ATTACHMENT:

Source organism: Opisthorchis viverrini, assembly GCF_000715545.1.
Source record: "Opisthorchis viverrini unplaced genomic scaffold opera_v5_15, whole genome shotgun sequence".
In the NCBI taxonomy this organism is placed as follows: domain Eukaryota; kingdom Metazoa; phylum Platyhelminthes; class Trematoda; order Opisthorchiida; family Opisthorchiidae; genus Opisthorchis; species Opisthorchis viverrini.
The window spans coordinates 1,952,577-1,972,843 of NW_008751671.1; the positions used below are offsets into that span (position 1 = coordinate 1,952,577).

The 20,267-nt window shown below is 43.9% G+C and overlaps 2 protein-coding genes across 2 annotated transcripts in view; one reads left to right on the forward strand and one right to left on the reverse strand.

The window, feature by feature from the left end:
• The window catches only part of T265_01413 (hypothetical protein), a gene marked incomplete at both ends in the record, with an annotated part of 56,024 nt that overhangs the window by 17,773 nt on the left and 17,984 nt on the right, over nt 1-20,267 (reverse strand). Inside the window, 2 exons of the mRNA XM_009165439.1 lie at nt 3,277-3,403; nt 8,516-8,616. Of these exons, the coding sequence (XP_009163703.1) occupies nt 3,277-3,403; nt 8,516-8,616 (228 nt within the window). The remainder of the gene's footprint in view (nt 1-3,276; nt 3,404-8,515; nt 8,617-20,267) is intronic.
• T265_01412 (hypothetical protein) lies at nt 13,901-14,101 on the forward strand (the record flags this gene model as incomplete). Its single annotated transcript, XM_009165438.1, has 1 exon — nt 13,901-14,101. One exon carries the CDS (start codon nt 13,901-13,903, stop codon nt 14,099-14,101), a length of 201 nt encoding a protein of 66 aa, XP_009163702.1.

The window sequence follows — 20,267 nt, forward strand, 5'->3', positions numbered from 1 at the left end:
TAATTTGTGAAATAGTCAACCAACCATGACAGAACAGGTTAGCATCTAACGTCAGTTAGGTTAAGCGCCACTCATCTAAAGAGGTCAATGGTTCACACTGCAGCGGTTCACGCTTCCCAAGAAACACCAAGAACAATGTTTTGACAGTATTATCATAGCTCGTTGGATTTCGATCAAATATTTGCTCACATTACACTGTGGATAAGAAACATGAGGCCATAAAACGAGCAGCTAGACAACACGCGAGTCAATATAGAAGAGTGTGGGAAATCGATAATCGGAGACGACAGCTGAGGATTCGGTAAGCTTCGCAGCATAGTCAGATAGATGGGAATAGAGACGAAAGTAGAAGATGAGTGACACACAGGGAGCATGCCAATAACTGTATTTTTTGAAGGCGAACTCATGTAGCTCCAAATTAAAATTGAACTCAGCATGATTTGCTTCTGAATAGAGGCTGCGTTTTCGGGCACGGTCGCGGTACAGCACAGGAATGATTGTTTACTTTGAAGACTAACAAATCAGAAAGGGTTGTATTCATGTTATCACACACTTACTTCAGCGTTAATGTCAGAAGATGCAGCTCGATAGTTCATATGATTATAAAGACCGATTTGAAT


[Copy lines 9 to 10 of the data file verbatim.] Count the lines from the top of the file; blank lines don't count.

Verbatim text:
The window sequence follows — 20,267 nt, forward strand, 5'->3', positions numbered from 1 at the left end:
TAATTTGTGAAATAGTCAACCAACCATGACAGAACAGGTTAGCATCTAACGTCAGTTAGGTTAAGCGCCACTCATCTAAAGAGGTCAATGGTTCACACTGCAGCGGTTCACGCTTCCCAAGAAACACCAAGAACAATGTTTTGACAGTATTATCATAGCTCGTTGGATTTCGATCAAATATTTGCTCACATTACACTGTGGATAAGAAACATGAGGCCATAAAACGAGCAGCTAGACAACACGCGAGTCAATATAGAAGAGTGTGGGAAATCGATAATCGGAGACGACAGCTGAGGATTCGGTAAGCTTCGCAGCATAGTCAGATAGATGGGAATAGAGACGAAAGTAGAAGATGAGTGACACACAGGGAGCATGCCAATAACTGTATTTTTTGAAGGCGAACTCATGTAGCTCCAAATTAAAATTGAACTCAGCATGATTTGCTTCTGAATAGAGGCTGCGTTTTCGGGCACGGTCGCGGTACAGCACAGGAATGATTGTTTACTTTGAAGACTAACAAATCAGAAAGGGTTGTATTCATGTTATCACACACTTACTTCAGCGTTAATGTCAGAAGATGCAGCTCGATAGTTCATATGATTATAAAGACCGATTTGAAT